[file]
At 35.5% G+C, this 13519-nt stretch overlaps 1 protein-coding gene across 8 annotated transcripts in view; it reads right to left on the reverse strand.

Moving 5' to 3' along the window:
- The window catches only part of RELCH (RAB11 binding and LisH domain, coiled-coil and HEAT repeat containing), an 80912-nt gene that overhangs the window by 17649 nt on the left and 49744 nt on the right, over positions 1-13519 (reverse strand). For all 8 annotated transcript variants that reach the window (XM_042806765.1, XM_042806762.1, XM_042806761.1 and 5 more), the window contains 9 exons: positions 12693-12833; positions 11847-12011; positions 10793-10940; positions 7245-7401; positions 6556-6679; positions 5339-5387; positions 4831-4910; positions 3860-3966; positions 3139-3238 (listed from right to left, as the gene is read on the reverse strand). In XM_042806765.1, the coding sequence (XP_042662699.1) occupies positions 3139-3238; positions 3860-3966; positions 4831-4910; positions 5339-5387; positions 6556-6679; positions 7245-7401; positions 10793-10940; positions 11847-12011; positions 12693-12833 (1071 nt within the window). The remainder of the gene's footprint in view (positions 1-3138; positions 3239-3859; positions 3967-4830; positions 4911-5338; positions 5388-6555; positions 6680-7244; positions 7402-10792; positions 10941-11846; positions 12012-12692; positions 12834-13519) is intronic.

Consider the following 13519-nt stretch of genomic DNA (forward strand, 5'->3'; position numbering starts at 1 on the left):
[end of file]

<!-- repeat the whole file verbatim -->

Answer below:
At 35.5% G+C, this 13519-nt stretch overlaps 1 protein-coding gene across 8 annotated transcripts in view; it reads right to left on the reverse strand.

Moving 5' to 3' along the window:
- The window catches only part of RELCH (RAB11 binding and LisH domain, coiled-coil and HEAT repeat containing), an 80912-nt gene that overhangs the window by 17649 nt on the left and 49744 nt on the right, over positions 1-13519 (reverse strand). For all 8 annotated transcript variants that reach the window (XM_042806765.1, XM_042806762.1, XM_042806761.1 and 5 more), the window contains 9 exons: positions 12693-12833; positions 11847-12011; positions 10793-10940; positions 7245-7401; positions 6556-6679; positions 5339-5387; positions 4831-4910; positions 3860-3966; positions 3139-3238 (listed from right to left, as the gene is read on the reverse strand). In XM_042806765.1, the coding sequence (XP_042662699.1) occupies positions 3139-3238; positions 3860-3966; positions 4831-4910; positions 5339-5387; positions 6556-6679; positions 7245-7401; positions 10793-10940; positions 11847-12011; positions 12693-12833 (1071 nt within the window). The remainder of the gene's footprint in view (positions 1-3138; positions 3239-3859; positions 3967-4830; positions 4911-5338; positions 5388-6555; positions 6680-7244; positions 7402-10792; positions 10941-11846; positions 12012-12692; positions 12834-13519) is intronic.

Consider the following 13519-nt stretch of genomic DNA (forward strand, 5'->3'; position numbering starts at 1 on the left):